While roughly half of Michigan’s population is composed of minorities, just 14 percent of the employees in the state’s Department of Technology, Management and Budget in 2006 were from these groups.
Even though the minority representation within the department’s upper echelon was similar to that of some private entities, an inclusion survey showed that many rank-and-file minority employees felt excluded in workforce decision-making, said Tim McCormick, a senior executive specialist in the state’s Office of Retirement Services within the department. In 2007 he was appointed chairman of a department-wide committee on diversity by Director Lisa Webb Sharpe.
While 71 percent of black employees in the inclusion survey felt “free and open” to express their ideas, opinions and beliefs, only 50 percent of other minorities felt the same way, compared to three-quarters of whites.
To remedy the situation, the committee knew the end goal would be to hire more minorities, but in the short term, employees needed to learn how to better collaborate with each other. However, McCormick said he and others on the committee strongly believed off-the-shelf diversity training approaches to bring employees closer together would not be effective. They opted to build a more tailored in-house program instead.
“I’m a middle-class white male who has lived in the Midwest nearly all my life,” McCormick said. “From my perspective, the traditional diversity training from the ’70s and ’80s is usually about how those in the minority have been disadvantaged, implying the majority need to give up something. Not a very good way to engage the 80-plus percent of your audience.”
The result was “The Power of Perspectives,” a seven-hour workshop based partly on the work by Steve Robbins, a psychologist with a background in cognitive neuroscience. Designed to help employees think differently, the program’s objectives are to examine “how nice, well-meaning people” engage in unintentional intolerance, and with that insight, learn how to become more open-minded to new people and novel ideas.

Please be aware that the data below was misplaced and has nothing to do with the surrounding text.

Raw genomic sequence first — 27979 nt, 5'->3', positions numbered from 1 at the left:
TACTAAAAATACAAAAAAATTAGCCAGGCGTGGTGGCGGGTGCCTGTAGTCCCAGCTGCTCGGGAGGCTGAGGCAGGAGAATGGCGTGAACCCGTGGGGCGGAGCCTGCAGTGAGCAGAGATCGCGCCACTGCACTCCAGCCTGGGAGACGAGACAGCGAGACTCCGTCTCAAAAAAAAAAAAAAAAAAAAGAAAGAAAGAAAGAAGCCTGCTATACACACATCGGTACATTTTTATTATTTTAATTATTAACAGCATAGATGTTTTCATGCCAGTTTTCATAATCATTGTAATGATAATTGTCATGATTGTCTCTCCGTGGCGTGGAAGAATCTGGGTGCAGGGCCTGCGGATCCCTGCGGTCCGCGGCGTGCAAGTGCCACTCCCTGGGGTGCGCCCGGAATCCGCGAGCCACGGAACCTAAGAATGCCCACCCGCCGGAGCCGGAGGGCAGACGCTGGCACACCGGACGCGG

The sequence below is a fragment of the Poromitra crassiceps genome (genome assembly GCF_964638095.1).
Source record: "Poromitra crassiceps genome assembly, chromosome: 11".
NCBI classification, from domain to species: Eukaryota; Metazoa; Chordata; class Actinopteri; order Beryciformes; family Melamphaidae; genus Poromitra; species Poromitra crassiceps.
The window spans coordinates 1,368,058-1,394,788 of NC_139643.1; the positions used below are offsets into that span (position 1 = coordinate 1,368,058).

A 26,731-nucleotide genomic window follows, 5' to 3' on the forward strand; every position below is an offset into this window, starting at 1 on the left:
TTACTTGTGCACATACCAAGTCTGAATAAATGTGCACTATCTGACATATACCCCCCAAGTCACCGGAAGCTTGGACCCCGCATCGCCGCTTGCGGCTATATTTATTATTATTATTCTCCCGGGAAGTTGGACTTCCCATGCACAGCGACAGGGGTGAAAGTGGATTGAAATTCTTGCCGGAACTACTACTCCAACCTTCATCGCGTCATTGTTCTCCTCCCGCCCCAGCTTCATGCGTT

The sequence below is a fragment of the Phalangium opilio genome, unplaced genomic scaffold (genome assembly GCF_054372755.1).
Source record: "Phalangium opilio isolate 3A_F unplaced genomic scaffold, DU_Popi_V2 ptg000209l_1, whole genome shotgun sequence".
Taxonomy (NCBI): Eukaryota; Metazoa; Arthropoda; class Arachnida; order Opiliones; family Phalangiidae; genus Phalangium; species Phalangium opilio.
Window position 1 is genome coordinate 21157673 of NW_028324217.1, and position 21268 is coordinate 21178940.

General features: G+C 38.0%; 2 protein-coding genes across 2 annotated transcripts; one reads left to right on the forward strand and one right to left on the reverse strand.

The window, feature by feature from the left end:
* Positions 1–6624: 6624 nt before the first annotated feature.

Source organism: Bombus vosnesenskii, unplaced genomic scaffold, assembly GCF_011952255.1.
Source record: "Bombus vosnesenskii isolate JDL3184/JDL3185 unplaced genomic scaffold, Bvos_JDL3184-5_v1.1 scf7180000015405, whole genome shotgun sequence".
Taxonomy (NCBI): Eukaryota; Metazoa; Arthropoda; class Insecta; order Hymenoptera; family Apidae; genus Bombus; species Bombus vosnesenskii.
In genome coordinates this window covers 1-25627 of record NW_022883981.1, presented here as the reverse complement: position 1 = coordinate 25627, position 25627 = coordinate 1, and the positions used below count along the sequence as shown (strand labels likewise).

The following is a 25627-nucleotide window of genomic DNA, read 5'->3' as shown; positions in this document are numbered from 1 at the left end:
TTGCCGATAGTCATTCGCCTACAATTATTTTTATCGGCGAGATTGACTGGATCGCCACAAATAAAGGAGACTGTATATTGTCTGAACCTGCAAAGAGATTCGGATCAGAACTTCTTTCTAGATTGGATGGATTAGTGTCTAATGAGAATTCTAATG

Anthony Estell, lead presenter for the program and director of the retirement office’s organizational support division, said the diversity committee was intrigued by Robbins’ explanation of how people can override their brain’s propensity to work most efficiently when on “autopilot” by actively engaging their brain to entertain new ideas.
“A simple analogy is when you’re walking in the woods and you hear a rustling behind the bushes next to you, your brain is wired that your initial response is it is some predator who could eat you for dinner,” Estell said. “The same response happens when people encounter new ideas, new people, new situations. But unfortunately in the modern world, those responses often aren’t appropriate.”
As such, “The Power of Perspectives” is completely contrary to traditional diversity training, which focuses on the differences between ethnic groups, he said. Instead, participants focus on themselves. They spend the first two days looking inward, examining how they think and experience things. They are reminded that people are the sum of their experiences, but they may have also formed some stereotypes along the way.
“We need to stop and take account of this, and listen when other people give answers — they may not represent how we think that they think and believe,” Estell said. “People should take the time to ask questions, and they might learn something.”